REVIEW: Streb awesome, exhilarating, exhausting
"STREB: Forces!" begins with a loud, thunderous sound as company members violently shake as if the world as they knew it is about to crack open. It did. What took place, in this performance Wednesday at UNC's Memorial Hall, left one feeling awed, astounded, exhilarated -- and exhausted. Talk about engaging the audience on a kinetic level -- this show did it to the max.
Physical feats took us to a galaxy far, far away. There were so many jaw-dropping moments that by the end of the show, my neck felt stiff. Heroes fell face-first from a girder that kept rising so that by the time the last performer, Cassandre Joseph, plummeted, she was falling at 35.3 miles per hour. She landed face-first on a mat and got up as though it was just another day on the job -- a job devised by Extreme Action Architect Elizabeth Streb.
Centrifugal force -- no problem. In this section, these "action heroes" defied gravity on a rotating stage. Feet planted, they leaned forward at an extreme angle on the edge of falling forward. One male "hero" pulled off a tour-de-force feat when he slowly bent over backward until he was inches from the stage and then slowly righted himself.
Split-second timing enables performers to avoid a swinging steel beam. Even while on their backs, the beam inches away, they manage to repeatedly pop their heads up without getting clobbered.
Performers also managed to run, jump, perform flips as well as take Superman dives off The Whizzing Gizmo. So what, if it's 25-feet high, constantly turning and sometimes a little jerky as performers pile onto this apparatus based on the Espana brothers' Wheel of Death.
This is no mere physical show, however. All elements -- sound, lighting, projection, design as well as cinematography make for a cohesive whole that has humor, beauty and is sometimes downright poetic. I've never seen a Streb show quite like this. (The last show I saw was in 2010.)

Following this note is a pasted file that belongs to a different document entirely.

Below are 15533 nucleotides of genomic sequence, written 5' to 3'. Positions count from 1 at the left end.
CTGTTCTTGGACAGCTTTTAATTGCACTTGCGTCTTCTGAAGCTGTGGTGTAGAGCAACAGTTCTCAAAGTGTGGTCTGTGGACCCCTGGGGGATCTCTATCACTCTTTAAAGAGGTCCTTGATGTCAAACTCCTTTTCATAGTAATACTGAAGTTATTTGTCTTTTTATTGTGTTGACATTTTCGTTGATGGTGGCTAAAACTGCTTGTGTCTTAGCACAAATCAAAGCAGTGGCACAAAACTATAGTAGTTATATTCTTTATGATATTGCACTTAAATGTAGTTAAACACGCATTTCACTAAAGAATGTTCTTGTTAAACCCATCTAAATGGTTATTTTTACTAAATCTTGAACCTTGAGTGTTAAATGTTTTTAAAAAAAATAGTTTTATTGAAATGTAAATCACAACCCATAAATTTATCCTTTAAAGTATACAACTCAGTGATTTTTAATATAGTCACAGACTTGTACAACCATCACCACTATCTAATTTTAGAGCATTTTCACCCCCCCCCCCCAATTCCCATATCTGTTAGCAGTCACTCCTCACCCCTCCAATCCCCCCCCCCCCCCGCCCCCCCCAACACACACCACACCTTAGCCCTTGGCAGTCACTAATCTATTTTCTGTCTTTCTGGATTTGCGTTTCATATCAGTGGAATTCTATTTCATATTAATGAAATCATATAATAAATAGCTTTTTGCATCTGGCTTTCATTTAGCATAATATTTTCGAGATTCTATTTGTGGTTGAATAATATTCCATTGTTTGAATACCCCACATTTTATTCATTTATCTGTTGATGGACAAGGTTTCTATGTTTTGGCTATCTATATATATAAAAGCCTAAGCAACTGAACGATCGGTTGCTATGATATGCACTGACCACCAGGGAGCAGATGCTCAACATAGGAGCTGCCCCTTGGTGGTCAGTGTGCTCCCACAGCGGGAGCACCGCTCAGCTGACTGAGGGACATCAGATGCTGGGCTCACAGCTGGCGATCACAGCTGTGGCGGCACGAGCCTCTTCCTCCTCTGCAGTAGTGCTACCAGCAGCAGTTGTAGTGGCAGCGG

Video footage, projected on a large screen, enriches and informs this "Forces!" show. Before it officially starts, we're introduced to performers and get a glimpse of their personalities as well as height, weight and other information. One guy talked about how his mother closes her eyes when she comes to see him perform. Another lists his weight as "light as a feather."
Streb appears onscreen at various times. As she talks about a range of topics on the theme of daring to do what others deem impossible, her passion and sense of humor comes through. She mentions some her heroes -- including the Wright Brothers and Larry Walters. She tells us how Walters, on July 2, 1982, strapped himself to a patio chair attached to 45 helium balloons, and rose 16,000 feet over Los Angeles. After he successfully landed, a police officer asked him why he did it and Walters replied, according to Streb, "’I was curious. Besides, a man can't just sit around.’"
At other times, video images create environmental and cosmic atmosphere. In the "Fly" section, performers, rigged with harnesses and bungee cords, "walk" down the outside of a Brooklyn apartment building and launch themselves off it. Ultimately, they appear to soar toward Outer Space as video shows the earth and then the moon getting smaller behind them.
Humor pops up throughout the show, most notably in the section featuring the "claw" apparatus and a performer gifted with balletic grace as well as strength. She's inside the "claw," weighted at one end, so that it swings. And, other company members provide support in unexpected ways. A male performer stands, raises one hand, palm up, and she performs a one-foot toe stand in his hand. Another time, she walks on the heads of a line of performers.
These are just a few of many outstanding moments in this spectacular show.
Note: "Born to Fly," a documentary about Elizabeth Streb, will be screened at Full Frame Documentary Film Festival on April 3 at 8 p.m.